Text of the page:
Sea Kings Trek for Tests

John Kim, Reporter

Due to the global COVID-19 pandemic, there has been a rather significant shakeup in the college application process. As large grouping became prohibited in many states (especially in a big state like California with a high number of coronavirus cases), SAT and ACT test centers shut down, leaving those without scores quite anxious and questioning. 

After the March SAT got canceled just a few days before its date due to the sudden outbreak and despite the College Board’s attempt to hold tests starting August, test centers in California have been continually failing to go through with their plans. Understanding their circumstances, most colleges now are not requiring or not considering standardized test scores.

Still, quite a few students from PVHS–and students across the nation–are choosing to take the SAT by traveling to states like Utah or Arizona where test centers are still open due to relatively lax Coronavirus regulation as they seek any sort of competitive advantage in their college applications.

Among them are seniors Aidan Forsey, who took the September SAT and Cameron Greene, who took the SAT subject test (Math II with Calculator) in October.

Forsey is an aspiring cadet of the US Air Force Academy.

“I took the SAT because my top choice was still accepting it,” Forsey said. “I flew on there on Friday and took the test and flew back.”

He wasn’t alone in his endeavor.

 “Multiple other people I was taking it with were from California,” Forsey said.“I would only recommend it to people whose top choice in college apps still considers it and only if they think they can earn a competitive score.”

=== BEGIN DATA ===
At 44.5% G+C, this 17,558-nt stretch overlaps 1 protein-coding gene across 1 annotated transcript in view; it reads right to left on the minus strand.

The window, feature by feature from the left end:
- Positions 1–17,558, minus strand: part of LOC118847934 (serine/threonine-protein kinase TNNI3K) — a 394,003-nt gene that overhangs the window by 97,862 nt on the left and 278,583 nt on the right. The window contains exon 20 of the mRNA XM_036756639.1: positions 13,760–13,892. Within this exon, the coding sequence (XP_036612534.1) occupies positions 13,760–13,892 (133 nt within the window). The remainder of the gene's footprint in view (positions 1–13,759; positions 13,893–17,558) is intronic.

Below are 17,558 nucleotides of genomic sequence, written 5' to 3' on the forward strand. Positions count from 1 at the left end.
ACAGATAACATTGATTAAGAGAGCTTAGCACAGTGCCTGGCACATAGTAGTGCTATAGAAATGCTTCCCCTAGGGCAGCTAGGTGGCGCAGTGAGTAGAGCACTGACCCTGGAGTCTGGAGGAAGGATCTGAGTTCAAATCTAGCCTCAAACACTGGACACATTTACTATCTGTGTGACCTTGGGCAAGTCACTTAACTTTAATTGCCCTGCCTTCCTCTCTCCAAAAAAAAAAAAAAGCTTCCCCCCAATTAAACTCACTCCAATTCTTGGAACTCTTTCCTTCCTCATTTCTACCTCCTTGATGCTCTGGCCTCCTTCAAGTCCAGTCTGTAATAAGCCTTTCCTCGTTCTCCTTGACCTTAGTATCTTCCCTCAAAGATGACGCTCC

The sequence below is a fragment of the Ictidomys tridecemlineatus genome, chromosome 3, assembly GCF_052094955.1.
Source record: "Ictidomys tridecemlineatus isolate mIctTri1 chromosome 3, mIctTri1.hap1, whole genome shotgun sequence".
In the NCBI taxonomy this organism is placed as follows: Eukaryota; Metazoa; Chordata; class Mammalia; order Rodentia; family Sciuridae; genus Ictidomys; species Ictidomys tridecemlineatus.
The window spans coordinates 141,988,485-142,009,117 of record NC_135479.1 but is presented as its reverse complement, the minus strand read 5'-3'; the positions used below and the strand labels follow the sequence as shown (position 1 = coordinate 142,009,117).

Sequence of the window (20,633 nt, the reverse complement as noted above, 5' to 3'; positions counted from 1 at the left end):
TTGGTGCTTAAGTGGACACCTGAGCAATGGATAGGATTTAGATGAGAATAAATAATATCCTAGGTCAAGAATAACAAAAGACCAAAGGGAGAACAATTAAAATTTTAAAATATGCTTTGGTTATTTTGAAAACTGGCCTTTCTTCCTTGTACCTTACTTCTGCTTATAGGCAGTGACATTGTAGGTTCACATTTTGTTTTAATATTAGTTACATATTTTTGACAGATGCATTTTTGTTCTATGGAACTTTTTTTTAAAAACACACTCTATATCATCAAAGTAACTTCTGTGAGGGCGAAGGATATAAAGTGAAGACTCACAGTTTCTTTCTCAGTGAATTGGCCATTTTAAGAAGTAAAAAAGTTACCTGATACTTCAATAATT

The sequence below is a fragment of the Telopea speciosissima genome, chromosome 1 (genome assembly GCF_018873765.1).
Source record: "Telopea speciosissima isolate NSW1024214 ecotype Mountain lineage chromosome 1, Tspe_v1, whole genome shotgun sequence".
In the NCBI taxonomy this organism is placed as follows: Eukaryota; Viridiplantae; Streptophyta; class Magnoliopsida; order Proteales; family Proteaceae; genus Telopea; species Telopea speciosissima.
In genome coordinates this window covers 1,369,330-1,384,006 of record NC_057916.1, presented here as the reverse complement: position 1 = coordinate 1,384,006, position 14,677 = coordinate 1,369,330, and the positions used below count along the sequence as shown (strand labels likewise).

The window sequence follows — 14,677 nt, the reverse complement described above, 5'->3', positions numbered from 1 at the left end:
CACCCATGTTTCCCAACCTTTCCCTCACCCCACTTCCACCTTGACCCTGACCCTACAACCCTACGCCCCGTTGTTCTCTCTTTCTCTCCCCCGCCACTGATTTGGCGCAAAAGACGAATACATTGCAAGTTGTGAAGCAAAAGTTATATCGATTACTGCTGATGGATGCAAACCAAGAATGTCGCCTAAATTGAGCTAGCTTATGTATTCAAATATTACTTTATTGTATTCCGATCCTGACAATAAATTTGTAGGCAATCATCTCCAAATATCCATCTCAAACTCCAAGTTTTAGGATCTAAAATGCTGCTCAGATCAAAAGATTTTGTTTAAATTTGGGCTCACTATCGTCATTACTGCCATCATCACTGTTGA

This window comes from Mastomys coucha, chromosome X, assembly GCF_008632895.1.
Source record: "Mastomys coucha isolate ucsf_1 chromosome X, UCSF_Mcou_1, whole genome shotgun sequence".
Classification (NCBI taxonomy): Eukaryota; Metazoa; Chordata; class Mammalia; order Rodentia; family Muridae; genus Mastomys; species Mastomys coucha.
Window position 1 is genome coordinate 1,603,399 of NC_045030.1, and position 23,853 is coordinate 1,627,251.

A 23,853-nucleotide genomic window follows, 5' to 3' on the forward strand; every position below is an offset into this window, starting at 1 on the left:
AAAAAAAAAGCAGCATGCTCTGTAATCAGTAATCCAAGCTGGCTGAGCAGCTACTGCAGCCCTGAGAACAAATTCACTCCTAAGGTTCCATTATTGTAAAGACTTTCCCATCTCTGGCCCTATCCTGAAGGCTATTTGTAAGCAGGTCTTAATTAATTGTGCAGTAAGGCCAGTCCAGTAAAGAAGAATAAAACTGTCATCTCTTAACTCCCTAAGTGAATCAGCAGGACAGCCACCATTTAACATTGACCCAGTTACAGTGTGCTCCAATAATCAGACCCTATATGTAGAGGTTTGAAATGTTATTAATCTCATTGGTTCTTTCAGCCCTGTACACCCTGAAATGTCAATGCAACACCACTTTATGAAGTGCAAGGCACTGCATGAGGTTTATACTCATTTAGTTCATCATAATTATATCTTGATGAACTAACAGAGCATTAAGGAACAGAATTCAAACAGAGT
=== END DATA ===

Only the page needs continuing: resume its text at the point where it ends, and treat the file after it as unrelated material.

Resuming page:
Greene had his own unique experience with the infamous SAT Math II subject test.

“Come October, I saw that Utah had a rare open testing center, and I jumped on the opportunity,” he said. 

“College applications were only a month away, and I felt pressured to add one more achievement to my resume.”

Nevertheless, he feels as though it was not worth it as he did not achieve a satisfactory score. 

“I’m mildly frustrated at this, and I am sour about the whole ordeal.” he said. 

“It was stressful.I boarded a socially distanced airplane the afternoon before the exam and sat there for two hours, inhaling recycled air.

“I put my life at risk to cross multiple state borders and come into contact with dozens of strangers. I ran into multiple people that didn’t wear masks and put others at risk. I didn’t contract COVID, but it was scary nonetheless.”

Greene personally does not recommend the option to others. 

“Especially considering the fact that you might not be happy with your score, it’s a bad idea,” he said.

At the end of the day, for the class of 2021, standardized test scores are just the icing on the cake. 

“Seniors this year should rest assured that their applications will be just as strong without any tests because universities are giving students more wiggle-room in the COVID era,” Greene said.

Alycen Kim